This summer, scholar Angela Alaimo O’Donnell published a serious academic book entitled “Radical Ambivalence: Race in Flannery O’Connor” that explores O’Connor’s personal attitude toward race alongside her fiction. O’Donnell argues that O’Connor did not perfectly demonstrate in her personal life the theological depth that she was able to convey in her stories, though we have ample evidence to suggest that she was growing and maturing in this regard and would have continued to do so had she lived beyond her thirty-ninth year. What is clear is that she struggled because she was human, not because she was a hypocrite.

Shortly after the publication of “Radical Ambivalence,” Georgetown University’s Paul Elie wrote an essay in The New Yorker castigating O’Connor for her racism. Elie mined O’Donnell’s book for examples of O’Connor’s failures, such as anecdotes of her as a teenager refusing to sit next to a Black person on the subway while visiting New York. Elie also recycles previously known accounts of O’Connor turning down the chance to meet with the Black Civil Rights activist James Baldwin when he visited Georgia. And he cites the well-known occurrence of O’Connor using racial slurs in her correspondence to her friend Maryat Lee.

Unlike O’Donnell and others, Elie does little to contextualize these moments in O’Connor’s life. We should expect, for example, a teenager growing up in the 1930’s South to be uncomfortable the first time visiting the North. As for Baldwin, O’Connor admired him but she would not take part in an event that would shock her local community. And the slurs in her letters to Lee were part of a friendly and private banter: O’Connor chafed Lee for being a champion of Civil Rights and Lee fired back with purposely outlandish language about O’Connor’s Catholicism. They were teasing each other. Lee acknowledged elsewhere that she believed O’Connor shared her frustration with racism in the South, even if they differed in terms of how it might be overcome. Elie does little to acknowledge this side of O’Connor.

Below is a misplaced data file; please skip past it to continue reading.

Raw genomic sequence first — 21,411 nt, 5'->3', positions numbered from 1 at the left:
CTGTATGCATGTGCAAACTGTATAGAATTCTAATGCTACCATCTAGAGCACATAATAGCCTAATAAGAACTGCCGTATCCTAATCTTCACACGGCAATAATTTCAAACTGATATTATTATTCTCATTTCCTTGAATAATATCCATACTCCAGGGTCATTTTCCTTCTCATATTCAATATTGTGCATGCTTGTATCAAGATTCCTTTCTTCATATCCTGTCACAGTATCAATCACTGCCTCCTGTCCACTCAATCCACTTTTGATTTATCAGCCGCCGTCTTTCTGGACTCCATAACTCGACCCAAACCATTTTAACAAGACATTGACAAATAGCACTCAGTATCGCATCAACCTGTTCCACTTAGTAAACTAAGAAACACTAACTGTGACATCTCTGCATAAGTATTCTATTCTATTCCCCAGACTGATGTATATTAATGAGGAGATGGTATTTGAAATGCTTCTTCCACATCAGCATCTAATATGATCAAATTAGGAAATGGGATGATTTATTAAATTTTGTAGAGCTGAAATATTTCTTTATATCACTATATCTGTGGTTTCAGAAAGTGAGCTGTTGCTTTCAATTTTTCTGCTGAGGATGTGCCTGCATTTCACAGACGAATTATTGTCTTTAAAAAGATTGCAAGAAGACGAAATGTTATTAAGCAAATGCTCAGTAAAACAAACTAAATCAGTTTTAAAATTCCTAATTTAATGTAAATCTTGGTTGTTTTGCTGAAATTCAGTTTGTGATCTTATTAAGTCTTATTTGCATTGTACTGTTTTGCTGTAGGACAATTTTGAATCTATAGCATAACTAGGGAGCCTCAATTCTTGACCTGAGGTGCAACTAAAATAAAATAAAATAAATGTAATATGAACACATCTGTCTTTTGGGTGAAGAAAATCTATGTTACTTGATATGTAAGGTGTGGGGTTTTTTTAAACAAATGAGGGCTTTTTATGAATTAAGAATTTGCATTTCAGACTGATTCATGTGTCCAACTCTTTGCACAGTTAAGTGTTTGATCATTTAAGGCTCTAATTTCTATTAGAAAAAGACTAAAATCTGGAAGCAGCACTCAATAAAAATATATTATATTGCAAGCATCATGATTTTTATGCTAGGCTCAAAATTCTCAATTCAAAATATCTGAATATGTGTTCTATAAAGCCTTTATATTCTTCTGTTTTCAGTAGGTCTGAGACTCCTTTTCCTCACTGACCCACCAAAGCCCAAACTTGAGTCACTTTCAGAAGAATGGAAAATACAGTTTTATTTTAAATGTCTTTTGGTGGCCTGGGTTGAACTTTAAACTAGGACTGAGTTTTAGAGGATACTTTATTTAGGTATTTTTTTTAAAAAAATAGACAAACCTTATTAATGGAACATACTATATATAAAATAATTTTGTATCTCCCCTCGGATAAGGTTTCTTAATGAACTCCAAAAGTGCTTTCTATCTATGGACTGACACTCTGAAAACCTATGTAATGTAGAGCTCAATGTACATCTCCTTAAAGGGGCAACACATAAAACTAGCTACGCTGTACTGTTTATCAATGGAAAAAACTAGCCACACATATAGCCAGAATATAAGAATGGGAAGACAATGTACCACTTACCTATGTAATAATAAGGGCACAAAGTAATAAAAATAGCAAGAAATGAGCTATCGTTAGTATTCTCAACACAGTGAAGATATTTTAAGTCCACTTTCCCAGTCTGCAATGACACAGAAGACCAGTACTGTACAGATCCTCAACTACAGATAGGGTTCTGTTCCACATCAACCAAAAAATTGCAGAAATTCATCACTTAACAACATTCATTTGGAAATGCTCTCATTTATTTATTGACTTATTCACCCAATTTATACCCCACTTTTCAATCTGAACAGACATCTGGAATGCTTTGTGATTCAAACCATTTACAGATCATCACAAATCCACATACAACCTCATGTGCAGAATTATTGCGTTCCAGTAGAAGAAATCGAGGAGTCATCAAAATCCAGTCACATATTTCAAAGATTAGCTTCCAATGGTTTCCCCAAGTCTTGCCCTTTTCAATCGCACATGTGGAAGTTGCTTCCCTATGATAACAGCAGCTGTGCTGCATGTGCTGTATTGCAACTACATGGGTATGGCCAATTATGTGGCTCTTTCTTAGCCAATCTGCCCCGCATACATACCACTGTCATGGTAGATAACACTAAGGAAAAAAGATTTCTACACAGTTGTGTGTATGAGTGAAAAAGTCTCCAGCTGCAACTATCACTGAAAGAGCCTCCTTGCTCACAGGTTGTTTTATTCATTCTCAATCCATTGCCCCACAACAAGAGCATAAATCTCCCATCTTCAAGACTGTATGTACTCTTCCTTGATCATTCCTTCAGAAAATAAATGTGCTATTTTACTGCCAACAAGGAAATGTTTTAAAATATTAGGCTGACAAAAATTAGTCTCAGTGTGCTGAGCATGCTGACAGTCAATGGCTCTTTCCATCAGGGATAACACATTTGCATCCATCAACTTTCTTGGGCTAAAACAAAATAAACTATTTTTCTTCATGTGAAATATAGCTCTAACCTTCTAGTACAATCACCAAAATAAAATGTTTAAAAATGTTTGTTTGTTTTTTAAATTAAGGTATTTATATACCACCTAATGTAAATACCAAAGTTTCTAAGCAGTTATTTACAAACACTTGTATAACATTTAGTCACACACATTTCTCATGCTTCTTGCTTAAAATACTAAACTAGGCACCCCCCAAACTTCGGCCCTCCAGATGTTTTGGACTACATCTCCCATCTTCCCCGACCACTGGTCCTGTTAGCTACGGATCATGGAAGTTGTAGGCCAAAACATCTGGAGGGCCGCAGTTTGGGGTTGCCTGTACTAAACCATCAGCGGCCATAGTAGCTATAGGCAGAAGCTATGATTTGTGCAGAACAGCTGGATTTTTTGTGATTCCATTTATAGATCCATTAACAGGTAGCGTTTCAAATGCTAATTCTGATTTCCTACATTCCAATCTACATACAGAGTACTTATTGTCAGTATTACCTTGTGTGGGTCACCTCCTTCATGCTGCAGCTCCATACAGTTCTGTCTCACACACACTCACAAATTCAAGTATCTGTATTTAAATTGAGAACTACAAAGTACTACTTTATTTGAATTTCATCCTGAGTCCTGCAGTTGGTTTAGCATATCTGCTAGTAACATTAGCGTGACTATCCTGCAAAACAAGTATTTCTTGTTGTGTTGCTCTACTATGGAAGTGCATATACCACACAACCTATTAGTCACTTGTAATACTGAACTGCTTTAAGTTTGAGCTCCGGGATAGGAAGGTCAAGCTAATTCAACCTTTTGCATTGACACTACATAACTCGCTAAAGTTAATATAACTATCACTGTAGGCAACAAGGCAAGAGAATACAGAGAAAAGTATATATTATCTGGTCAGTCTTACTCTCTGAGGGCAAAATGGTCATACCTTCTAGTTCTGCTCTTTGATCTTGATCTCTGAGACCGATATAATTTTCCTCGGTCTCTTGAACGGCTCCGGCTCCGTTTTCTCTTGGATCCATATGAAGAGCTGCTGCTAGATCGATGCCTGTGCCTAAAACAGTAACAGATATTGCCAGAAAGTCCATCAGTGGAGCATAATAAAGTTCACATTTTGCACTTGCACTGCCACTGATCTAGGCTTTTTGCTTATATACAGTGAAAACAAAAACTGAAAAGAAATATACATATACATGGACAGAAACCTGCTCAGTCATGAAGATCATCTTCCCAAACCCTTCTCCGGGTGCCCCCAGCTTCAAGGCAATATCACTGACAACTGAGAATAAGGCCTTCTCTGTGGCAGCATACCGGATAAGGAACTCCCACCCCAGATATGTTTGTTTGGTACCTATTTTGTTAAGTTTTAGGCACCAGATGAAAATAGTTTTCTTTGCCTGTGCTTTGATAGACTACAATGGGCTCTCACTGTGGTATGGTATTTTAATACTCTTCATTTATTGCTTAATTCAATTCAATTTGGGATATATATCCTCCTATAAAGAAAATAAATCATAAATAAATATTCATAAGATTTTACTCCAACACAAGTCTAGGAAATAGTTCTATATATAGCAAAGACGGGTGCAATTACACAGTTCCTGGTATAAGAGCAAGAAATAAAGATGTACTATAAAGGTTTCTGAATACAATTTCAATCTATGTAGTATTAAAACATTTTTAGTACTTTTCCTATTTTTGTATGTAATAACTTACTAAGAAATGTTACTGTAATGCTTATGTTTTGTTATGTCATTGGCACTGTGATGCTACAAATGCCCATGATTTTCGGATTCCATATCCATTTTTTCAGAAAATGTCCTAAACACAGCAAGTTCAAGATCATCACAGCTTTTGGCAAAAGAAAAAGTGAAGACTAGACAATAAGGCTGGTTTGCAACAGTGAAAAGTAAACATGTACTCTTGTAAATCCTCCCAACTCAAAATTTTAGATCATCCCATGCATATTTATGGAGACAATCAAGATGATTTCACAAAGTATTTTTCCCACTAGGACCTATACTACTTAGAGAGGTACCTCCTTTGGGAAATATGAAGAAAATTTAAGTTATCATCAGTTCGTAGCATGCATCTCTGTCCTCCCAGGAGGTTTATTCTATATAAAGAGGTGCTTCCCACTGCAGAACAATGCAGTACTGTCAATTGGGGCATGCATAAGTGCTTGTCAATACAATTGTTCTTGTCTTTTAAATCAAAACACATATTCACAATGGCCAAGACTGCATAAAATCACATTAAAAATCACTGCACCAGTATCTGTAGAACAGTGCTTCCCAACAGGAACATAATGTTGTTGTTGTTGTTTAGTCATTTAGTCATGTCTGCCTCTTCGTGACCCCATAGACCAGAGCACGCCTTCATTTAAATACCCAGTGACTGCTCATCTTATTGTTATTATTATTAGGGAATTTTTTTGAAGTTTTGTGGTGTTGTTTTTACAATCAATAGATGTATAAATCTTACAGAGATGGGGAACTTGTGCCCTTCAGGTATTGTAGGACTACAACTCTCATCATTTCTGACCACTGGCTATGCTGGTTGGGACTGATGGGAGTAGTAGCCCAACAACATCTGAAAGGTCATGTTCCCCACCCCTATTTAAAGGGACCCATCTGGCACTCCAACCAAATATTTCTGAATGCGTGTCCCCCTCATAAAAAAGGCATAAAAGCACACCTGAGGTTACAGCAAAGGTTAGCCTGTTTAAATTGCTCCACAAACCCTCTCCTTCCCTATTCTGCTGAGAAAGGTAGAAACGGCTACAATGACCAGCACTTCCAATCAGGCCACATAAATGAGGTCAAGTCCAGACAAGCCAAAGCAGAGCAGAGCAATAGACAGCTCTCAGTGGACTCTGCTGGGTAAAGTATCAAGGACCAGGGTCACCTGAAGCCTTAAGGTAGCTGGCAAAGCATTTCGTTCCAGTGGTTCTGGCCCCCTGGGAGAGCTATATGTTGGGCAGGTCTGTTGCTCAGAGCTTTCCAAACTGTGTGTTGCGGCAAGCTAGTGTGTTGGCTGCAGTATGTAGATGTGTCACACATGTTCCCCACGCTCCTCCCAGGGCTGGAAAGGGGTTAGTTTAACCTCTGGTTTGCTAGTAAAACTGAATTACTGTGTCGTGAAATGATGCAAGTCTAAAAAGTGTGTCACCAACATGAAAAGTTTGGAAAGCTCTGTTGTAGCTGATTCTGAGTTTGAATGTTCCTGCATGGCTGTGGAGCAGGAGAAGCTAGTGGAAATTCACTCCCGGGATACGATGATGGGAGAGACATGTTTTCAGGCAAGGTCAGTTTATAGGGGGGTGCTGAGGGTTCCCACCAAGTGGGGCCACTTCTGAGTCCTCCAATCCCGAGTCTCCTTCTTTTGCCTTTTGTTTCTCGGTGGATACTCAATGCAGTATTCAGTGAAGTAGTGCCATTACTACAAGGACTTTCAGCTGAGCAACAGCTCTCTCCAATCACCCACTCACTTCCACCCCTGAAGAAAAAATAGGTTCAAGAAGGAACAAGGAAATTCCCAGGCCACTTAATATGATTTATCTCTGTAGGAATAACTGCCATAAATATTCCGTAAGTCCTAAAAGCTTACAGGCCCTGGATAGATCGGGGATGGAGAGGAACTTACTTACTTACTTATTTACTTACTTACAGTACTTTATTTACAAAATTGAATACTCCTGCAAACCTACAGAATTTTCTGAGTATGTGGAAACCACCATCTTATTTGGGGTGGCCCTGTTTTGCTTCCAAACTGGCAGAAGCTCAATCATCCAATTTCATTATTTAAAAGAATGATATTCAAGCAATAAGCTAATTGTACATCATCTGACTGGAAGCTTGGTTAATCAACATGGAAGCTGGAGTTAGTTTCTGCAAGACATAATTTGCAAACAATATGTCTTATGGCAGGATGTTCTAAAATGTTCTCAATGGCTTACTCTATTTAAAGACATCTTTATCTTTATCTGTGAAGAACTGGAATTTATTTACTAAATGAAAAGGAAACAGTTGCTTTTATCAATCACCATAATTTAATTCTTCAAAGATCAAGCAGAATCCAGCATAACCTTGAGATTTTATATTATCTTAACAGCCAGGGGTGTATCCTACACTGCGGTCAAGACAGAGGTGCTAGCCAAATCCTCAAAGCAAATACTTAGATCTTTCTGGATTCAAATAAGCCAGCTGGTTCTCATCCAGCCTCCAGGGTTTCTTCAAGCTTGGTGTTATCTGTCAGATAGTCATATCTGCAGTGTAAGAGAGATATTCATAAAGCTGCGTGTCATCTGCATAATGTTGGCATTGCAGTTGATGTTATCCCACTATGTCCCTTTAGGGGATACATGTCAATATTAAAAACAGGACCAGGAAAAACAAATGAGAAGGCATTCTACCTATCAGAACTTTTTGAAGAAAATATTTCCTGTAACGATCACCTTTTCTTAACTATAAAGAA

What’s worse, Elie misrepresents O’Connor’s fiction. He misses the profoundly theological ways in which race and racial sins are treated. The protagonist in “Revelation,” for instance, discovers that her attitudes toward both Black people and “white trash” are socially conditioned by Southern mores, and bear no resemblance to the divine order of creation. And the provocatively entitled “Artificial N****r” openly acknowledges the humiliation and suffering of Black people in the United States, especially the South, and then shows the redemptive potential of that suffering by uniting it to Christ’s passion. Both stories are fine examples of art; neither is propaganda advancing a social cause.

Elie’s article led to a torrent of social media avowals to never read O’Connor again. As though on cue, a petition was taken up by students at Loyola University Maryland to remove O’Connor’s name from one of its dorms. Loyola complied with the demand almost immediately. In a public statement, university president Fr. Brian F. Linnane explained, “A residence hall must be a home and a haven for those who live there, and its name should reflect Loyola’s Jesuit values.” Elsewhere he clarified that O’Connor’s stories would continue to be read in the classroom and that the university would honor her legacy in other ways. Still, it is hard not to see the name change as caving to the pressures of today’s secular Puritans to ostracize the misguided.

Thankfully the Benedictines were founded a millennium earlier than the Jesuits and therefore embody a much older and I think wiser sensibility. The Benedictine way has always been prayerful, discerning and thoughtful, rather than reactionary. The Benedictine instinct is to preserve culture, not to cancel it. This gives me hope for Saint Vincent, that we can be a community that lives out its vocation charitably, attentive to the currents of the times but dedicated above all to truth and authentic friendship. May we follow O’Connor’s example and strive to be intelligently, rather than puritanically, holy.